To achieve a cleaner transport sector, a combination of measures needs to be implemented worldwide: better-designed cities; non-motorized transport facilities; more public transport; and cleaner and more efficient on-road fleets, including electric vehicles.
Some countries have put in place policies to support the use of electric vehicles. For example, through a comprehensive set of fiscal and non-fiscal measures, one out of four cars sold in Norway today is electric; while in China a national two and three-wheelers strategy that started ten years ago has now resulted in electric two and three-wheelers having all but replaced petrol motorbikes in its major cities — with 230 million electric bikes in use to date. Such practices need to be scaled up and replicated around the world to achieve the desired impact.
Transport contributes approximately a quarter of all energy-related carbon dioxide emissions to the atmosphere, which is set to reach one-third, growing faster than any other sector. The global passenger car fleet is projected to double by 2050, with the majority of growth taking place in developing markets, where an estimated three out of four cars will be found. Yet, while developing countries have the fastest growing fleets, most have no vehicle emissions standards, programs and incentives in place to promote zero-emission vehicles.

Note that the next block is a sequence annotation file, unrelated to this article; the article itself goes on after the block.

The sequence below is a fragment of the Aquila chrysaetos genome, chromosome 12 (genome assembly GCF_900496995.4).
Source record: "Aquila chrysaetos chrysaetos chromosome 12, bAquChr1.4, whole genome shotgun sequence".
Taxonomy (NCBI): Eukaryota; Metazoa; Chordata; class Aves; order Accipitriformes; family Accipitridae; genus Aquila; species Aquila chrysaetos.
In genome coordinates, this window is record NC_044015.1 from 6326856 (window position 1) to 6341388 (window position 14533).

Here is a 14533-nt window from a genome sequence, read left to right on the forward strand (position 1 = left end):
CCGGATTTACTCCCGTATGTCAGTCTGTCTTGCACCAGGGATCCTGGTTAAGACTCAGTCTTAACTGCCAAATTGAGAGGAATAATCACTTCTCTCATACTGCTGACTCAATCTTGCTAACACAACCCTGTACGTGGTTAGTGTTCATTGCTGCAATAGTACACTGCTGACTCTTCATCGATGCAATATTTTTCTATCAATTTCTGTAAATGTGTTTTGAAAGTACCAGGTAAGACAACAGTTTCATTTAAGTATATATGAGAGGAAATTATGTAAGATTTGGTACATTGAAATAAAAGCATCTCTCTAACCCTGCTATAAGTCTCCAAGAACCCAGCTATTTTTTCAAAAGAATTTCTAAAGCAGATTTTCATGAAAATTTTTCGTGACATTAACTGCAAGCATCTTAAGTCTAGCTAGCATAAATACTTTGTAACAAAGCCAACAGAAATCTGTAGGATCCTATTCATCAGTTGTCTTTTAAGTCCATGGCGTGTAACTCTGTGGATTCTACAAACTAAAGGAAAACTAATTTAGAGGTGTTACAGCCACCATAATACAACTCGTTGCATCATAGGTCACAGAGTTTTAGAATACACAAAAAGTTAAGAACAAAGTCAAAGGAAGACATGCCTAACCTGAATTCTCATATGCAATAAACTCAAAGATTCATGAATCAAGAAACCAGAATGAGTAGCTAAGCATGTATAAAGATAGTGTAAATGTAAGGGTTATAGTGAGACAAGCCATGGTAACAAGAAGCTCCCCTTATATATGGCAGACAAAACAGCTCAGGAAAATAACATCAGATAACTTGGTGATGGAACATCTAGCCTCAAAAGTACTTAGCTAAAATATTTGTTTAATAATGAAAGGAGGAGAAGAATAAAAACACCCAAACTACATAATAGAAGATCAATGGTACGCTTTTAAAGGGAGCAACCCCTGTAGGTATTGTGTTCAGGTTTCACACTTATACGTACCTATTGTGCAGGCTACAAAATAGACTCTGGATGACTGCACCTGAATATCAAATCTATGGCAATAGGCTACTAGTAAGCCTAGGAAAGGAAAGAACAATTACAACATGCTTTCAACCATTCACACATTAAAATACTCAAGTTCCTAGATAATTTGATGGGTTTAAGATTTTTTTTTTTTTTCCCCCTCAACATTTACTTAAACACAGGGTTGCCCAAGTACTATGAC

Volkswagen approaches electric mobility in an extremely broad way — and is optimistic that it can manufacture high volumes: We want to make electric cars attractive for as many people as possible and help the technology to achieve a global breakthrough. However, there are still a few steps to be taken before all six electric models are built at Volkswagen in Zwickau: 20 start-up stages, 1,900 pre-series vehicles and a new “Start of Production” will take place approximately every six months. After the conversion, the maximum production capacity is to be increased: from today’s 1,350 vehicles to 1,500 per day — probably from 2021 onwards.
With the new models, extensive automation technology will be integrated into the plant’s production. The degree of automation is expected to almost triple: 1.700 production robots, driverless transport systems throughout the country and a 20 % increase in productivity compared to the production of the Golf are just three examples of the group’s ambitious goals for the site. VW's main objective is to achieve the next evolutionary stage of high mechanization in automotive engineering by resorting to MEB.
Audi has been manufacturing the E-Tron, the brand’s first all-electric SUV, in Brussels since September 2018. According to Audi, the factory conversion was the world’s first certified CO2-neutral large-scale production in the premium segment.